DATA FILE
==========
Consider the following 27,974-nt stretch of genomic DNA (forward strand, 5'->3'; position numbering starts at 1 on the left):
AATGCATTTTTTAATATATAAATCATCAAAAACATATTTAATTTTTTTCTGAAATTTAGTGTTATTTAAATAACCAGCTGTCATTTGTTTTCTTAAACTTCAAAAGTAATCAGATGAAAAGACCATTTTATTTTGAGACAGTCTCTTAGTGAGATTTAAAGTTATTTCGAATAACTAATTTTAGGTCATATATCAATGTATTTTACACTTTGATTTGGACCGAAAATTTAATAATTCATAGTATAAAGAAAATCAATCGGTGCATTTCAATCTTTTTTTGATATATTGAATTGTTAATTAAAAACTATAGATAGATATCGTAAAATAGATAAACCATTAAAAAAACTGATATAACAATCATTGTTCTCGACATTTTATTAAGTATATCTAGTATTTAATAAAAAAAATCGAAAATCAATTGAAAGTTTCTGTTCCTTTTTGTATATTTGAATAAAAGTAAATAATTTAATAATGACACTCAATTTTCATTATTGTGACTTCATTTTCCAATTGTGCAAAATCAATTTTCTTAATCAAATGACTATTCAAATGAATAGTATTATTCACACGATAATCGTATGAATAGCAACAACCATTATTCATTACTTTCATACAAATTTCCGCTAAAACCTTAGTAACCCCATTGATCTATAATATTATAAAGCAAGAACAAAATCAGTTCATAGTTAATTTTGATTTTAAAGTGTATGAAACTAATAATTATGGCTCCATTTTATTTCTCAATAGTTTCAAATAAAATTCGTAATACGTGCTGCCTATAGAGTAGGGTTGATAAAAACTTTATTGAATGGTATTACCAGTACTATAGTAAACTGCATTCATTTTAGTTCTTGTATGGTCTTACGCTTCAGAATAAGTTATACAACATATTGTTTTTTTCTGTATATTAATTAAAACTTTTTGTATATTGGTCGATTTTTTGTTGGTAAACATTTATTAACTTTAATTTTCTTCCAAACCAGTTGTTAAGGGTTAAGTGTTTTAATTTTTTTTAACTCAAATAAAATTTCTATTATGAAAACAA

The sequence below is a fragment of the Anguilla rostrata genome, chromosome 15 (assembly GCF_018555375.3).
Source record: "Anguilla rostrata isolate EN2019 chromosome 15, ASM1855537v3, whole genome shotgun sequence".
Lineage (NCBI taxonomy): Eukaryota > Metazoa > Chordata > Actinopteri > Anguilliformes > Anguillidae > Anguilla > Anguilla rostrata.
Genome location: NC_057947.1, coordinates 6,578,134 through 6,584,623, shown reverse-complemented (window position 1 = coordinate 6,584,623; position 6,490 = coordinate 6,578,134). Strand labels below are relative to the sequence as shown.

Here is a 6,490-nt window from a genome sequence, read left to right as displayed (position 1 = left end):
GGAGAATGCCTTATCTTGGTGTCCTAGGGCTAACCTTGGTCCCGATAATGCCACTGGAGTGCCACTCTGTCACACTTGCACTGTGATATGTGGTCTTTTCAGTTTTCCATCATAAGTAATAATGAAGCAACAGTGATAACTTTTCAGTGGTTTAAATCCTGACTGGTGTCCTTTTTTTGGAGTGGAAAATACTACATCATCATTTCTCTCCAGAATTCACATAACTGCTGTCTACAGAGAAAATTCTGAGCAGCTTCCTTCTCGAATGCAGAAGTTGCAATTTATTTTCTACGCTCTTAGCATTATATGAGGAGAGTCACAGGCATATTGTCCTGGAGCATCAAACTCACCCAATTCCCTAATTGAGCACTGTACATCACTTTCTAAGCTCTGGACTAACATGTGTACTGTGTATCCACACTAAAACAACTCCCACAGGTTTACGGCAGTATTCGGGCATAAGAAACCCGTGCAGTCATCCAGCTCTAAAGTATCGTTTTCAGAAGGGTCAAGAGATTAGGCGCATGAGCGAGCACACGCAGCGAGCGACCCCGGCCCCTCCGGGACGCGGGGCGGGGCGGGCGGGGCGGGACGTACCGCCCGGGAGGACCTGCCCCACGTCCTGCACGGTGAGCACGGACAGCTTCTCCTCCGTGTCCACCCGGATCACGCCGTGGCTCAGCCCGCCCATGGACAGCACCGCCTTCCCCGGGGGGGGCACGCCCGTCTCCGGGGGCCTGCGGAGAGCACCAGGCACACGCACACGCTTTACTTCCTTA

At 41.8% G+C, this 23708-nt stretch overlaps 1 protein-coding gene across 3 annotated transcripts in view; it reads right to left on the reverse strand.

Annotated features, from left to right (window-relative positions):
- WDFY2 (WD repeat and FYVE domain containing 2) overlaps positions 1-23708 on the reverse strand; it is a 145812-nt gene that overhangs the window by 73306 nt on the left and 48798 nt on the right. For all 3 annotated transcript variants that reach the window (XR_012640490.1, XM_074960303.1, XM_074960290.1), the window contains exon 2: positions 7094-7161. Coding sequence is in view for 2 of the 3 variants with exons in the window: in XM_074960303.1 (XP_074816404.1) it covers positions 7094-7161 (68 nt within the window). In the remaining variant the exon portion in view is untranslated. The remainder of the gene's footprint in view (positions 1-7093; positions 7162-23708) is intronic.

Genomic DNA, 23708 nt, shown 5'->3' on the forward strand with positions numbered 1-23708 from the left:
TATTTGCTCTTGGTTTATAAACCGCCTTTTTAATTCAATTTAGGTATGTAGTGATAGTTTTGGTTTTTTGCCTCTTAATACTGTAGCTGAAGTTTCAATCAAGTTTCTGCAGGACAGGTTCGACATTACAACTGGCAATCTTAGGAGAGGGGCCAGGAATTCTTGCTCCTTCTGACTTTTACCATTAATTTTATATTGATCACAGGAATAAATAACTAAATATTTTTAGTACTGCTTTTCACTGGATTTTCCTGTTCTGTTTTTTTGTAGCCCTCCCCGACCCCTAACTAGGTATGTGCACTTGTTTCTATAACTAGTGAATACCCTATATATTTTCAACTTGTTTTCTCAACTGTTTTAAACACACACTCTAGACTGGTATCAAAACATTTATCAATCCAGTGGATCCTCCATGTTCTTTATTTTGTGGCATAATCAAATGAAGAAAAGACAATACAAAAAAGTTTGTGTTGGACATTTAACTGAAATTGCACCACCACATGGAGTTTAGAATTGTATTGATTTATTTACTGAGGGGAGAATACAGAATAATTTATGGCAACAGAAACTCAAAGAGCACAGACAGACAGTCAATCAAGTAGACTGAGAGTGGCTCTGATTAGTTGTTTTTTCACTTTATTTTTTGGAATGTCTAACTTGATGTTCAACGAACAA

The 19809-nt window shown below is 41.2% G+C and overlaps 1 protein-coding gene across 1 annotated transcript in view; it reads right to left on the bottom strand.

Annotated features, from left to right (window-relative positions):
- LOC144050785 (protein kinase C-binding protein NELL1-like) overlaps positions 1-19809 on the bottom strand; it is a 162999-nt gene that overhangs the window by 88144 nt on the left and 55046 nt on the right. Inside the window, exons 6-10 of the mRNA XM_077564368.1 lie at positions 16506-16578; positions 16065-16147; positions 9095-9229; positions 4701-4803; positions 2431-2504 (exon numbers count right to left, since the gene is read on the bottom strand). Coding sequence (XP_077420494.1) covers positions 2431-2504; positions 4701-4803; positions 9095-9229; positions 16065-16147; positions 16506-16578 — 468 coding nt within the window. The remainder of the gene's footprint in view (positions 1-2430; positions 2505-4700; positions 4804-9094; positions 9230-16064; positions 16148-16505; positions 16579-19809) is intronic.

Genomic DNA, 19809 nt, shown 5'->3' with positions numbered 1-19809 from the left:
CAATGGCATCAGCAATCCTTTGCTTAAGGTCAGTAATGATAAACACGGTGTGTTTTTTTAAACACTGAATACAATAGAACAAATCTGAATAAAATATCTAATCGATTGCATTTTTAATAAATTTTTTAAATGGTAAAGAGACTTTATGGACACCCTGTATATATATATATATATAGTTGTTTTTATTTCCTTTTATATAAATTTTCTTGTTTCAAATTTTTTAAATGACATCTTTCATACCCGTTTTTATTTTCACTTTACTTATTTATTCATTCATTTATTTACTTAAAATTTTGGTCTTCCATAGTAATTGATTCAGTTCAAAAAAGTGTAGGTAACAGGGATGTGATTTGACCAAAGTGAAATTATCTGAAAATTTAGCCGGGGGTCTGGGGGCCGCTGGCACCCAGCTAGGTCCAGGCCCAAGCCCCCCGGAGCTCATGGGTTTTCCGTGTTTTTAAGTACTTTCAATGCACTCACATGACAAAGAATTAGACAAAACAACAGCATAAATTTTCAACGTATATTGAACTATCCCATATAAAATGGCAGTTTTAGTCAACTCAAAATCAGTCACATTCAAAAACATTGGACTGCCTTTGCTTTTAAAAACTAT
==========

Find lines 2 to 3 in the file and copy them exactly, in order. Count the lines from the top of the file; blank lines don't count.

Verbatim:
AATGCATTTTTTAATATATAAATCATCAAAAACATATTTAATTTTTTTCTGAAATTTAGTGTTATTTAAATAACCAGCTGTCATTTGTTTTCTTAAACTTCAAAAGTAATCAGATGAAAAGACCATTTTATTTTGAGACAGTCTCTTAGTGAGATTTAAAGTTATTTCGAATAACTAATTTTAGGTCATATATCAATGTATTTTACACTTTGATTTGGACCGAAAATTTAATAATTCATAGTATAAAGAAAATCAATCGGTGCATTTCAATCTTTTTTTGATATATTGAATTGTTAATTAAAAACTATAGATAGATATCGTAAAATAGATAAACCATTAAAAAAACTGATATAACAATCATTGTTCTCGACATTTTATTAAGTATATCTAGTATTTAATAAAAAAAATCGAAAATCAATTGAAAGTTTCTGTTCCTTTTTGTATATTTGAATAAAAGTAAATAATTTAATAATGACACTCAATTTTCATTATTGTGACTTCATTTTCCAATTGTGCAAAATCAATTTTCTTAATCAAATGACTATTCAAATGAATAGTATTATTCACACGATAATCGTATGAATAGCAACAACCATTATTCATTACTTTCATACAAATTTCCGCTAAAACCTTAGTAACCCCATTGATCTATAATATTATAAAGCAAGAACAAAATCAGTTCATAGTTAATTTTGATTTTAAAGTGTATGAAACTAATAATTATGGCTCCATTTTATTTCTCAATAGTTTCAAATAAAATTCGTAATACGTGCTGCCTATAGAGTAGGGTTGATAAAAACTTTATTGAATGGTATTACCAGTACTATAGTAAACTGCATTCATTTTAGTTCTTGTATGGTCTTACGCTTCAGAATAAGTTATACAACATATTGTTTTTTTCTGTATATTAATTAAAACTTTTTGTATATTGGTCGATTTTTTGTTGGTAAACATTTATTAACTTTAATTTTCTTCCAAACCAGTTGTTAAGGGTTAAGTGTTTTAATTTTTTTTAACTCAAATAAAATTTCTATTATGAAAACAA

The sequence below is a fragment of the Anguilla rostrata genome, chromosome 15 (assembly GCF_018555375.3).